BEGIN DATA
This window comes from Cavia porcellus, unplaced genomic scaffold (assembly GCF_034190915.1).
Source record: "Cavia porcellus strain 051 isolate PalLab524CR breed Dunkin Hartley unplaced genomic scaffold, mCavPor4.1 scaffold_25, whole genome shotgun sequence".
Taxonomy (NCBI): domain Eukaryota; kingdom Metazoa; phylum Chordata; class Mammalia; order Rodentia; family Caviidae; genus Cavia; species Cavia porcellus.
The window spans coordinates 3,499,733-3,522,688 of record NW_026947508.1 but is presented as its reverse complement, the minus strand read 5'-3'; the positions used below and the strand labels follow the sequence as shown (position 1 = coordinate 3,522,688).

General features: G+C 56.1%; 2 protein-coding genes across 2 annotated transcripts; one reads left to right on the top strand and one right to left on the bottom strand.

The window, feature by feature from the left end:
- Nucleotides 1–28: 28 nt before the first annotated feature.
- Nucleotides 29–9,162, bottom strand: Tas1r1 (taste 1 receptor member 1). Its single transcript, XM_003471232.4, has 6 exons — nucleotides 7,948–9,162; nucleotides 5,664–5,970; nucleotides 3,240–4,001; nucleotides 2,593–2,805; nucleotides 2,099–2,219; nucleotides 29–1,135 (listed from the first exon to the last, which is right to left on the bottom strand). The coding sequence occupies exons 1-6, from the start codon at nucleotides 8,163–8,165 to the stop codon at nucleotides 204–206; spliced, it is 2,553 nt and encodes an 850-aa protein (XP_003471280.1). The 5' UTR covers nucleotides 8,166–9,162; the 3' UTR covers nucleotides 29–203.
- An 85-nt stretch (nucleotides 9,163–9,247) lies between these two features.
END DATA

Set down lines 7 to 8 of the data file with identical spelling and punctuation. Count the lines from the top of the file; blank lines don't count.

- Nucleotides 1–28: 28 nt before the first annotated feature.
- Nucleotides 29–9,162, bottom strand: Tas1r1 (taste 1 receptor member 1). Its single transcript, XM_003471232.4, has 6 exons — nucleotides 7,948–9,162; nucleotides 5,664–5,970; nucleotides 3,240–4,001; nucleotides 2,593–2,805; nucleotides 2,099–2,219; nucleotides 29–1,135 (listed from the first exon to the last, which is right to left on the bottom strand). The coding sequence occupies exons 1-6, from the start codon at nucleotides 8,163–8,165 to the stop codon at nucleotides 204–206; spliced, it is 2,553 nt and encodes an 850-aa protein (XP_003471280.1). The 5' UTR covers nucleotides 8,166–9,162; the 3' UTR covers nucleotides 29–203.